List of Agents-General for South Australia[edit]

List of Agents-General for Tasmania[edit]

  • Hon. Adye Douglas (later Sir, Kt) 1886–1887
  • Sir Arthur Blyth (acting) 1887–1888
  • James Arndell Youl CMG (later Sir, KCMG) (acting) 1888
  • Hon. Edward Braddon (later Right Hon Sir, PC KCMG) 1888–1893
  • Sir Robert Herbert 1893–1896
  • Sir Andrew Clarke (acting) 1896
  • Sir Westby Perceval 1896–1898
  • Sir Andrew Clarke (acting) 1898–1899
  • Hon. Sir Philip Oakley Fysh, KCMG 1899–1901
  • Sir Andrew Clarke (acting) 1901
  • Hon. Alfred Dobson, CMG 1901–1908
  • Sir John McCall, KCMG, Kt 1909–1919
  • Alfred Henry Ashbolt (later Sir, Kt) 1919–1924
  • Lieut-Colonel R. Eccles Snowden (later Sir, Kt) 1924–1930
  • Darcy W. Addison, CMG, ISO, MVO 1930–1931
  • Herbert W. Ely, ISO (acting) 1931–1937
  • Hon. Sir Claude Ernest Weymouth James, Kt 1937–1950
  • Sir Eric E. von Bibra, Kt, OBE 1950–1958
  • Hon. Sir Alfred J White, Kt 1959–1971
  • Royce R. Neville 1971–1978
  • Hon. William A. Neilson, AC 1978–1981

List of Agents-General for Victoria[edit]

List of Agents-General for Western Australia[edit]

1910 Advertisement from WA Agent General

List of Agents-General for Natal[edit]

The Colony of Natal sent separate Agents-general until the Union of South Africa in 1910

List of Agents-General for Nigeria[edit]

The last Nigerian Agent-Generals in London were:

  • Northern Region: Baba Gana
  • Eastern Region: A. Ekukinam-Bassey
  • Western Region: Prince Delphus Adebayo Odubanjo
  • Mid-West Region:

List of Agents for Jamaica[edit]

source: Historic Jamaica [7]

  • 1664–1666: Sir James Modyford
  • 1682-?: Sir Charles Lyttelton
  • William Beeston
  • 1688: Ralph Knight
  • Gilbert Heathcote
  • 1693–1704: Bartholomew Gracedieu
  • 1714: P. Marsh
  • 1725: Alexander Stephenson
  • 1725–1726: Edward Charlton
  • 1728–1733: Charles de la Foy
  • 1733: John Gregory
  • 1733–1757: John Sharpe
  • 1757–1762: Lovell Stanhope (MP for Winchester)
  • 1764–1795: Stephen Fuller
  • 1795–1803: Robert Sewell
  • 1803–1812: Edmund Pusey Lyon
  • 1812–1831: George Hibbert
  • 1831–1845: William Burge
  • 1845 Office abolished

List of Agents-General for Canada[edit]

to the United Kingdom
to France

List of Agents-General for Alberta[edit]

List of Agents-General for British Columbia[edit]

List of Agents-General for Manitoba[edit]

  • Anthony John McMillan (approx 1890-1900)
  • R. Murray Armstrong (1955-1963)[13]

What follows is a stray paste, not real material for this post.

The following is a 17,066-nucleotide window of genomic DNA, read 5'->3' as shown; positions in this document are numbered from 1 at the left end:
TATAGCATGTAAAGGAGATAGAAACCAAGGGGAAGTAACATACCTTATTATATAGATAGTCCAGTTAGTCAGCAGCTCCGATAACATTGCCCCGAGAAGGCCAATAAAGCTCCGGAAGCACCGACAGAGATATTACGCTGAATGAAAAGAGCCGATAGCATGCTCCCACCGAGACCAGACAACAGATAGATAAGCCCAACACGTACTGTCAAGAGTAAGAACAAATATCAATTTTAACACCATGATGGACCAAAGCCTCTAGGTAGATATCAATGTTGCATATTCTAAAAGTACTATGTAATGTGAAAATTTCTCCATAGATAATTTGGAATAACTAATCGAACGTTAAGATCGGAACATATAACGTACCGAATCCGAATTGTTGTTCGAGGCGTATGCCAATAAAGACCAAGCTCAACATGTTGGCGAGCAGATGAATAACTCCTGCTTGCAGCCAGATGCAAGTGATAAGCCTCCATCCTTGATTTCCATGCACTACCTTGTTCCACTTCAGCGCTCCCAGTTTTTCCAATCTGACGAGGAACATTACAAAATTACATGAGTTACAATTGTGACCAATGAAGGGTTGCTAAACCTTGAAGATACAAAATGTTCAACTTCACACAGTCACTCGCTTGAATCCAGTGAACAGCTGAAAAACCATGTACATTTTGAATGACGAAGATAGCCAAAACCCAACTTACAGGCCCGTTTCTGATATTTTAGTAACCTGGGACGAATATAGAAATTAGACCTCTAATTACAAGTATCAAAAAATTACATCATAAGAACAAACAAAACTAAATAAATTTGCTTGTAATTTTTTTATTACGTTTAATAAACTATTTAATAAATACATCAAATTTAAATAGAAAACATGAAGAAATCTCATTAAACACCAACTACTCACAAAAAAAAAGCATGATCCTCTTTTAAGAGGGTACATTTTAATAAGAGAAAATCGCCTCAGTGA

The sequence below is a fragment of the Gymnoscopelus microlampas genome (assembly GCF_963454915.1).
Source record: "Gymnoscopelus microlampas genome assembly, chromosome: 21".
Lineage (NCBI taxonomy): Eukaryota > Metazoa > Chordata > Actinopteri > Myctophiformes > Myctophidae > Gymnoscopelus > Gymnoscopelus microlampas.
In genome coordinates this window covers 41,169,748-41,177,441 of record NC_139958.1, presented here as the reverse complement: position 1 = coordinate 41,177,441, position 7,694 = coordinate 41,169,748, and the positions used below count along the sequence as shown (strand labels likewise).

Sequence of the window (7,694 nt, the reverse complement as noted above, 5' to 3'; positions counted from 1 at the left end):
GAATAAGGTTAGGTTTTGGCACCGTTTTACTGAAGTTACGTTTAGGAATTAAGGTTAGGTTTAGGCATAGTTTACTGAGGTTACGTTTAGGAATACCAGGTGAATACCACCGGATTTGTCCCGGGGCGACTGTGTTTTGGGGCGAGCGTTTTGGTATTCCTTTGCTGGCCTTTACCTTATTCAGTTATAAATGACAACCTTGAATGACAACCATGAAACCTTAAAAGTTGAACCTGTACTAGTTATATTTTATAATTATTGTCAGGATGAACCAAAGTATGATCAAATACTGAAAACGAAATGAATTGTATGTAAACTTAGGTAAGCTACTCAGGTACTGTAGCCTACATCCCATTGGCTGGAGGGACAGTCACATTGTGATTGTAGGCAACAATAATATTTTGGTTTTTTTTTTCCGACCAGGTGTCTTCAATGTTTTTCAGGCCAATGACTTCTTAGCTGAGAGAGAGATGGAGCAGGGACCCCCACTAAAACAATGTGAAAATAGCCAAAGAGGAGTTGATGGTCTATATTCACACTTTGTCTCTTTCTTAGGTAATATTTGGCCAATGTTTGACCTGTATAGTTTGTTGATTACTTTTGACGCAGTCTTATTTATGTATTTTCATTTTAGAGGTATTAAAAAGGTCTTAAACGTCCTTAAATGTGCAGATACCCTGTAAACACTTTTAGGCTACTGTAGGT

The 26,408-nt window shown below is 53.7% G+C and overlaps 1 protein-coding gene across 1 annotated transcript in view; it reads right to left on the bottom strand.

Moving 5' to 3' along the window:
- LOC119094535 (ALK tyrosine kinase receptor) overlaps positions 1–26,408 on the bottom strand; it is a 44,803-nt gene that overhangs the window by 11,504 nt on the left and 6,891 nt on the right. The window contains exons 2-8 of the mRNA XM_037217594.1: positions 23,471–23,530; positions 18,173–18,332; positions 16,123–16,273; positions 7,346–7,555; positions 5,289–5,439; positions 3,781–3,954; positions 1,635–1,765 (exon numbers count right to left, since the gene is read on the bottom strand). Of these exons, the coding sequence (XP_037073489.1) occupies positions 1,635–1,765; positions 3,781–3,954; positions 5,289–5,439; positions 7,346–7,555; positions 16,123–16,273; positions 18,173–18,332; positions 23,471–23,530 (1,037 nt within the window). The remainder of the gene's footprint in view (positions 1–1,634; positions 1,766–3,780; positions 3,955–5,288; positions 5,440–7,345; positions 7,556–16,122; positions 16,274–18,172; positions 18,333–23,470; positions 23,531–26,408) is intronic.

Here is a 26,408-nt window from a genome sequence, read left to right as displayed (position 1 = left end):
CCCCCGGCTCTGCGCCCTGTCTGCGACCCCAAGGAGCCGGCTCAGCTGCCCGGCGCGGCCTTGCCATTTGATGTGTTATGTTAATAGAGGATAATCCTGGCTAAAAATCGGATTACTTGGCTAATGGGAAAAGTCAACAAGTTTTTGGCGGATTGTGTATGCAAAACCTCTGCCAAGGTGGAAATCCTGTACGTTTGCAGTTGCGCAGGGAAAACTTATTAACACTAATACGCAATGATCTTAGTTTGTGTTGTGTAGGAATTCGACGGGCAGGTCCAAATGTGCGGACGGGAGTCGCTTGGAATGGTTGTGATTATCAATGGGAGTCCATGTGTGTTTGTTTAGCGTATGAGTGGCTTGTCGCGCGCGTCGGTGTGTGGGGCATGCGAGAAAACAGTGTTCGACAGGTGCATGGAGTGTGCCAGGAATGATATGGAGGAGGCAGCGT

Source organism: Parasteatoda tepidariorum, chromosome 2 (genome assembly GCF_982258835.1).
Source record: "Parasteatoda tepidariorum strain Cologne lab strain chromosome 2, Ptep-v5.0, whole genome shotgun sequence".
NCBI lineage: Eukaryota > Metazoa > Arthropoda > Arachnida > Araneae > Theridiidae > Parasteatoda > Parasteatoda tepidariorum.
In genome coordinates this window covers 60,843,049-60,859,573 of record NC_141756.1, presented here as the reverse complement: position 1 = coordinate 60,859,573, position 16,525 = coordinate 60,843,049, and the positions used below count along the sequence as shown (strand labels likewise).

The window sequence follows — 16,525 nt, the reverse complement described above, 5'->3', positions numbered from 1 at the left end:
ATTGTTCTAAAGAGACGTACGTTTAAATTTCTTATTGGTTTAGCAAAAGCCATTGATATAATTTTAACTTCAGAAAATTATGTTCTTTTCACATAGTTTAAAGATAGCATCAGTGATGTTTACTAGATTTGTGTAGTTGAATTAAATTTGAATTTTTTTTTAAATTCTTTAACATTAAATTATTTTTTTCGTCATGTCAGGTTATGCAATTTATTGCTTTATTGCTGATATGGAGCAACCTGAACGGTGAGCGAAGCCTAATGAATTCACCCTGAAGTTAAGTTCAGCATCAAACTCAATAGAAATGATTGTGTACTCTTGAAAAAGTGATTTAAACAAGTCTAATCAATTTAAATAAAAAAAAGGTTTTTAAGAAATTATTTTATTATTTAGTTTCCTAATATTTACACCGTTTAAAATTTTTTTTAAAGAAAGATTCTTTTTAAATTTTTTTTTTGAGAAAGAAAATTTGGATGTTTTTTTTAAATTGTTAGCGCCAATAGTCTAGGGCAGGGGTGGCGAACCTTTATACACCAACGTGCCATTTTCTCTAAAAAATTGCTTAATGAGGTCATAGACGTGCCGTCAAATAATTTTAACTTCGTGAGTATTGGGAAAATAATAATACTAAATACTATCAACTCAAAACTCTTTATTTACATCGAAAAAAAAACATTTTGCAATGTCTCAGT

List of Agents-General for New Brunswick[edit]

List of Agents-General for Nova Scotia[edit]

List of Agents-General for Ontario[edit]

to the United Kingdom
  • Southworth (1908-?)
  • Richard Reid (1913-1918)
  • Brigadier-General Manley R. Sims (1918-1920)
  • G. C. Creelman (1920-1921)
  • William C. Noxon (1921-1934)
  • vacant (1934-1944)
  • James S. P. Armstrong (1944-1967)
  • Allan Rowan-Legg (1968-1972)
  • Ward Cornell (1972-1978)
  • W. Ross DeGeer (1978-1985)
  • Thomas Leonard Wells (1985–1992)
  • Robert Nixon (1992–1994)
to France
to Japan
to New York City

List of Agents-General for Prince Edward Island[edit]

  • Harrison Watson (1902 -?)[19]

List of Agents-General for Quebec[edit]

Quebec uses the title Agent-General or Delegate-General. In 1936, legislation was passed by the government of Maurice Duplessis closing all Quebec government offices abroad. The government of Adélard Godbout repealed the legislation and opened an office in New York City in 1940. When Duplessis returned to power in 1944, his government retained the New York City office and its agent-general but opened no others. In the early 1960s, the government of Jean Lésage began to open additional offices abroad appointing in Paris (1961), London (1962), Rome and Milan (1965) and subsequent governments opened offices in Chicago (1969), Boston, Lafayette, Dallas and Los Angeles (1970), Munich and Berlin (1971), Brussels (1972), Atlanta (1977), Washington (1978), Mexico City and Tokyo (1980), Beijing and Santiago (1998), Shanghai and Barcelona (1999), Mumbai (2007), São Paulo (2008) and Moscow (2012).[20] In 1971, the title of agent-general was officially changed to delegate-general although previous title is still often used, particularly for the government's representative to London.